Cardiovascular and Critical Care Pavilion Marks Completion of Phase I Project for Doylestown Hospital

Construction is complete on a new $54-million, 100,000-square-foot, three-story addition to Doylestown Hospital, called the Cardiovascular and Critical Care Pavilion, located in Doylestown, Pennsylvania. The project team included The S/L/A/M Collaborative (formerly CBRE | Heery Design Group), in partnership with Doylestown Health and The Norwood Company. This marked the completion of phase one of a three-phase project.

The exterior design of the pavilion retains the campus’s signature red brick facades with tinted punched openings, contrasted with the modern look of the clear glass-walled atrium and family waiting areas to blur the boundaries of nature and the outdoors with the interior.

Inside, the atrium presents a heart-healthy lifestyle upon arrival with a café that offers healthy eating and cooking classes. Visitors are encouraged to use the floating stair placed near the entrance that elegantly winds to the upper floors. Moving deeper into the entrance, the lofty atrium gives way to a family waiting room offering the comfort of a fireplace and home-like finishes.

The second floor Center for Heart and Vascular Care is part of the hospital’s master plan, developed by SLAM, and was created to expand the scope and depth of the hospital’s cardiovascular services, bringing the future of medicine to the community using advanced technologies and Evidence-Based Design principles.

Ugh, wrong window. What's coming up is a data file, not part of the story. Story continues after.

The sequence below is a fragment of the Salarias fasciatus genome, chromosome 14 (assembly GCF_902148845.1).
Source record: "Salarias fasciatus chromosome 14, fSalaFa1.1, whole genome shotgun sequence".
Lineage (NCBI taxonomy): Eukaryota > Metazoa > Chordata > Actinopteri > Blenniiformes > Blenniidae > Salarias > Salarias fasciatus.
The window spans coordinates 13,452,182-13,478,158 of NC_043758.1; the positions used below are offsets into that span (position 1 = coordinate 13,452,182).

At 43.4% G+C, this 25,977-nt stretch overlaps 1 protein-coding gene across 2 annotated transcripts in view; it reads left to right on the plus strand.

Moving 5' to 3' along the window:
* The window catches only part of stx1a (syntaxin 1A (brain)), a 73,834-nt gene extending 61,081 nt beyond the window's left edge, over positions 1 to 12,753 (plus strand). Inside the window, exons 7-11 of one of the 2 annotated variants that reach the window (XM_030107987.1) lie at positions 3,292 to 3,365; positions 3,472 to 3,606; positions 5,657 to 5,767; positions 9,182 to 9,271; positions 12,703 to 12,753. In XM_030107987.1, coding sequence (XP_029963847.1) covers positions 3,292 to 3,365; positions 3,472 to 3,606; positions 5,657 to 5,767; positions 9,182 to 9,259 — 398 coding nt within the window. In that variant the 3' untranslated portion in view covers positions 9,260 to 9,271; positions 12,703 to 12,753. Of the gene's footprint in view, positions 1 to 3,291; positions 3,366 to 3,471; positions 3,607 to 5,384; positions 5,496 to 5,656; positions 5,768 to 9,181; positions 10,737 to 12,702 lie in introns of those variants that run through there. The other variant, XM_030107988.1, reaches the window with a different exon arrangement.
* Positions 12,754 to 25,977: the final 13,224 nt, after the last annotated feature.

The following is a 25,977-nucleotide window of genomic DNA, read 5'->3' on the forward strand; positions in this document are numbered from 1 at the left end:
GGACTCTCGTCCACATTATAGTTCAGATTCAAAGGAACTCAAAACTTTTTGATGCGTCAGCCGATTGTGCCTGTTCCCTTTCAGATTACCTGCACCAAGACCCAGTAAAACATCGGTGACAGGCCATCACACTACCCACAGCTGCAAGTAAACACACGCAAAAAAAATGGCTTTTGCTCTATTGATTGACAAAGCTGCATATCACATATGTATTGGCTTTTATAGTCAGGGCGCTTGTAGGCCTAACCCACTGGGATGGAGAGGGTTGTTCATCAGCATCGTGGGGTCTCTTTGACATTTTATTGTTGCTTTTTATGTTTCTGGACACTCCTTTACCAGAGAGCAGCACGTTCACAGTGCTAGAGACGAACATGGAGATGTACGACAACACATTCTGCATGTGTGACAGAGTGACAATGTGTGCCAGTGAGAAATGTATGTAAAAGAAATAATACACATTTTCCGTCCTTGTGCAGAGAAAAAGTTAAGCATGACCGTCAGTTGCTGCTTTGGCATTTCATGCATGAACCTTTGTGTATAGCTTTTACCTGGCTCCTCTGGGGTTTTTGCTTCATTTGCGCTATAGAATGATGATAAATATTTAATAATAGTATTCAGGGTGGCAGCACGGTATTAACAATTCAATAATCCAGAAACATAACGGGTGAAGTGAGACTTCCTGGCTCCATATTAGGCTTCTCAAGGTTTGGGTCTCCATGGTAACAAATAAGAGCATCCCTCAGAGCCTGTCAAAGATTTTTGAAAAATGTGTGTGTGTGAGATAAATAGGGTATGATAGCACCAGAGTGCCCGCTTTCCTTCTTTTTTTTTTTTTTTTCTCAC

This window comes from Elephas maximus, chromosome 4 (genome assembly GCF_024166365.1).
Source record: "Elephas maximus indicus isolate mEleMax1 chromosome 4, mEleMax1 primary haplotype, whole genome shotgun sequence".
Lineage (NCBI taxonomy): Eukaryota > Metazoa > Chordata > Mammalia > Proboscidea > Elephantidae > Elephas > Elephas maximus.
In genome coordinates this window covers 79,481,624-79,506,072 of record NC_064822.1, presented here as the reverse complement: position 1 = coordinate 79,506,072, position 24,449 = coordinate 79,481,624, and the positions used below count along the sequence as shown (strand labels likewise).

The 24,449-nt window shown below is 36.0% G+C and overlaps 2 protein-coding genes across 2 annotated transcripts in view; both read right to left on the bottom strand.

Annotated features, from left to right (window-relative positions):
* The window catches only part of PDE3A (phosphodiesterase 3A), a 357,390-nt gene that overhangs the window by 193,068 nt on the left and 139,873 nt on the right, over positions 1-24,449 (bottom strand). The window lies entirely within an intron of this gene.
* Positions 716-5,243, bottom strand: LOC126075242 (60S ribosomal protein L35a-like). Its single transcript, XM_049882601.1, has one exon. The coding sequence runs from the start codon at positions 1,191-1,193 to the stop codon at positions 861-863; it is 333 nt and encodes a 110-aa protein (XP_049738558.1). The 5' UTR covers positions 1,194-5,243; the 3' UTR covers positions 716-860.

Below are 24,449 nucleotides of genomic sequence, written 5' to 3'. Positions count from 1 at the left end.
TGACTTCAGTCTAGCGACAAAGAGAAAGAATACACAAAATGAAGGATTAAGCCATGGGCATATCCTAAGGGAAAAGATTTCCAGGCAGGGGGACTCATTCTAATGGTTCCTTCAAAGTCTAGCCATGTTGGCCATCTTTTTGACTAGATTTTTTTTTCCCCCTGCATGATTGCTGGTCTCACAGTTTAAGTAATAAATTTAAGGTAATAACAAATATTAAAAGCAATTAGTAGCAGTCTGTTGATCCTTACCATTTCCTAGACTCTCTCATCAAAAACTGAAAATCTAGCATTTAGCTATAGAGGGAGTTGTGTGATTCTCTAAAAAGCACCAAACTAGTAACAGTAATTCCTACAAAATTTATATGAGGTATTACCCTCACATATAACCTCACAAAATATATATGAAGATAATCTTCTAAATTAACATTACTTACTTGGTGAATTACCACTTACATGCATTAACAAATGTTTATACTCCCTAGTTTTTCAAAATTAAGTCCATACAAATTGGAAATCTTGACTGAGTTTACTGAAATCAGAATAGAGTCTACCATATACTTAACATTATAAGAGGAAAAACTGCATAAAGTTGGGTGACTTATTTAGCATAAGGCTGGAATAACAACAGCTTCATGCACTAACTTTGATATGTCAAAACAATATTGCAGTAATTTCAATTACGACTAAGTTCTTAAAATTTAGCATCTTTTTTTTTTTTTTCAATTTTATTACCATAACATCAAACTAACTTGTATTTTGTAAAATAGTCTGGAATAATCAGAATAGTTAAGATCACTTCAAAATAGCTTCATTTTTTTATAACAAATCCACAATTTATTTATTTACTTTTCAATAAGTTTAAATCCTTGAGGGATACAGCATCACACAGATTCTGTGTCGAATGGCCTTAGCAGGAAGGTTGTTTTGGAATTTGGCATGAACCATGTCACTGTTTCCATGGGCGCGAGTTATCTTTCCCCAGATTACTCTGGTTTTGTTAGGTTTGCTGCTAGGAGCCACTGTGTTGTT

Included in the center is a 28 bed-wing, designed as private universal rooms to flex between the hospital’s increasing demand for cardiovascular intensive care and interventional vascular beds. The new three-story glass atrium provides a separate entrance to the center, while seamlessly connecting it to the main hospital to create a “hospital within a hospital.”

The unit promotes safety and noise reduction, as well as efficiency and enhanced workflow of the staff. “Pods” centered around eight patient rooms, four on each side of the bed-wing core, were designed to expedite response time to patient needs, and reduce movement and supplies in the corridors. Staff are able to collaborate in confined glass-walled spaces, while maintaining visual connection to the unit.

While hospitals can’t silence patient alarms, communications between clinicians or the rapid movement of supplies through the corridors, a physical environment was designed that disperses noise, limits its duration and helps contain ambient sound.

In addition, three zones are designed in the patient room to establish designated spaces specific to clinical, patient and family:

  • Clinical zone at the entrance to the room presents a hand-washing station for ease of use as staff and family members enter and exit to reduce infection.
  • Patient zone focuses around the patient’s bed, with the entrance to the toilet room positioned on the headwall to reduce travel distance and risk of falling.
  • Family zone is furthest away from the door and provides a large window to nature. Inside this zone is a pull-out sofa encouraging 24-hour stays so the family can be part of the care team. It also provides a place to retreat from the patient zone and out of the clinician’s way when needed.

At the end of the unit is a large family area with home-like amenities. Respite rooms offer private space to release emotions and to find consolation.

Photos courtesy of Matt Wargo.

Tags: ,

Posted September 14, 2020

More Articles: